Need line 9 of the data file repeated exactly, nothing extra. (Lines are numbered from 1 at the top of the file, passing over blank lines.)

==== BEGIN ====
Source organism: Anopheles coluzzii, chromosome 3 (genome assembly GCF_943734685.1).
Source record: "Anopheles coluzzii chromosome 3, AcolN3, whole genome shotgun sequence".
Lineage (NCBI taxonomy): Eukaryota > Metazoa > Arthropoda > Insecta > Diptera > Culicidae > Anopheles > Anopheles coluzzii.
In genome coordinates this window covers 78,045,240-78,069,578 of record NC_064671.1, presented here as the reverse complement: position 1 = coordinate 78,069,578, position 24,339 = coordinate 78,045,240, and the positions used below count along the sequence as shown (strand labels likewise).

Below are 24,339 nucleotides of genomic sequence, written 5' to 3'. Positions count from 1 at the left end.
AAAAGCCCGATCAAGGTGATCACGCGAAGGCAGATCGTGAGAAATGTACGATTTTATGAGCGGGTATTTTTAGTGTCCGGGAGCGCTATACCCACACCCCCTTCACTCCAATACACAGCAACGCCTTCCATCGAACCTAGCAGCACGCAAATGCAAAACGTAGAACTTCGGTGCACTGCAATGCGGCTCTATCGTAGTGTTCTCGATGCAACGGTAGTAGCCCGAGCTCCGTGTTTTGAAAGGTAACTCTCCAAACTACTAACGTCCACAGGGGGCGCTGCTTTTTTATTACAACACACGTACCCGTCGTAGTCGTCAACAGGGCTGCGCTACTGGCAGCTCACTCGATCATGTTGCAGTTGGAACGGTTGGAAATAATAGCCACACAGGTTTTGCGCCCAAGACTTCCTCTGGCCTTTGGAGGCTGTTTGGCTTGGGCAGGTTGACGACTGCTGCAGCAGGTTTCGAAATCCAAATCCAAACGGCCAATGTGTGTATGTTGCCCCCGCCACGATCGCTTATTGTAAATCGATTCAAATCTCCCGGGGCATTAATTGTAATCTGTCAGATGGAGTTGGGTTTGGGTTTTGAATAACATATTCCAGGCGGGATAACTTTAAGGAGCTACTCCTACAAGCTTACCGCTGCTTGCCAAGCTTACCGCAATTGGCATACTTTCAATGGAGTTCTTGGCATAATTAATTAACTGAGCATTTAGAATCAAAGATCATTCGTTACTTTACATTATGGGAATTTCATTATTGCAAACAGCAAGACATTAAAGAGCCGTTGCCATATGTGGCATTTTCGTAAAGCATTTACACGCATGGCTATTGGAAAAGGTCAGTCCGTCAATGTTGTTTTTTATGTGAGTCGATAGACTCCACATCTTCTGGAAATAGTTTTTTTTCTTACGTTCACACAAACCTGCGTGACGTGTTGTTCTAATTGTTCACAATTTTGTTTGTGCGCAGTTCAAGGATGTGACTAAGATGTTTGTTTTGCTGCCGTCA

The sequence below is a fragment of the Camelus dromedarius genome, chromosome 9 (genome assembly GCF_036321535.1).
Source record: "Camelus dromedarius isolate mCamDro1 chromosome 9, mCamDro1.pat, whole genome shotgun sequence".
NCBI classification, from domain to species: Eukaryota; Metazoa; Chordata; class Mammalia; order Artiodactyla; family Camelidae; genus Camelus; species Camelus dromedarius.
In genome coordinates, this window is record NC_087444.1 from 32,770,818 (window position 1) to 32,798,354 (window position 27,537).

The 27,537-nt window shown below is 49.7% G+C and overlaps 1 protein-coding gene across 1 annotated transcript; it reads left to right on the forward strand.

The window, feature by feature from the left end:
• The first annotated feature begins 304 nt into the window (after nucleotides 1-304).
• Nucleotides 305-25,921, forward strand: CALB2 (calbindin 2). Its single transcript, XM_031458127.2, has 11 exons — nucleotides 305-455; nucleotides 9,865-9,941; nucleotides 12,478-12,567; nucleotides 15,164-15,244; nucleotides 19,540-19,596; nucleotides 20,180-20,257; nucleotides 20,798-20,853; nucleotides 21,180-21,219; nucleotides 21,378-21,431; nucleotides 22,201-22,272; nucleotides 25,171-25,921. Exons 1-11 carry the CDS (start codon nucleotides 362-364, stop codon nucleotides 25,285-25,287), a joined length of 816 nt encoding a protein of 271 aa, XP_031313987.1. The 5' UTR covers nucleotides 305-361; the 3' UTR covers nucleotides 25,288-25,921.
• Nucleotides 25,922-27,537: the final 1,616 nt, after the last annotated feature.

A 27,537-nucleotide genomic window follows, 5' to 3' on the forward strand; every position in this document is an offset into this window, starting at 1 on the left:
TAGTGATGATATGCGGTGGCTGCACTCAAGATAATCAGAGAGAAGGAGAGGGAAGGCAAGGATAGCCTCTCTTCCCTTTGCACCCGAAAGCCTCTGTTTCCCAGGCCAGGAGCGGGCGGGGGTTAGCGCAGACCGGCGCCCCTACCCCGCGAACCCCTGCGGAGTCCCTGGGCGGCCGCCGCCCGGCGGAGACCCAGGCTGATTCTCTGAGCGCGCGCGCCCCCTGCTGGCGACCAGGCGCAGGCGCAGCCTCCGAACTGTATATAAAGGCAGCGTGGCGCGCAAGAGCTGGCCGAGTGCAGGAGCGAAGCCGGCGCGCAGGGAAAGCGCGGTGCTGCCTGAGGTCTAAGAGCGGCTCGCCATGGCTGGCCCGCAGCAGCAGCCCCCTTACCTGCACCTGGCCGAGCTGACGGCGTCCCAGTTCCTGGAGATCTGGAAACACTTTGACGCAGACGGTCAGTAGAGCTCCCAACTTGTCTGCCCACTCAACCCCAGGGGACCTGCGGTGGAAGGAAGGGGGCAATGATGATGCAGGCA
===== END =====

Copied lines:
NCBI classification, from domain to species: Eukaryota; Metazoa; Chordata; class Mammalia; order Artiodactyla; family Camelidae; genus Camelus; species Camelus dromedarius.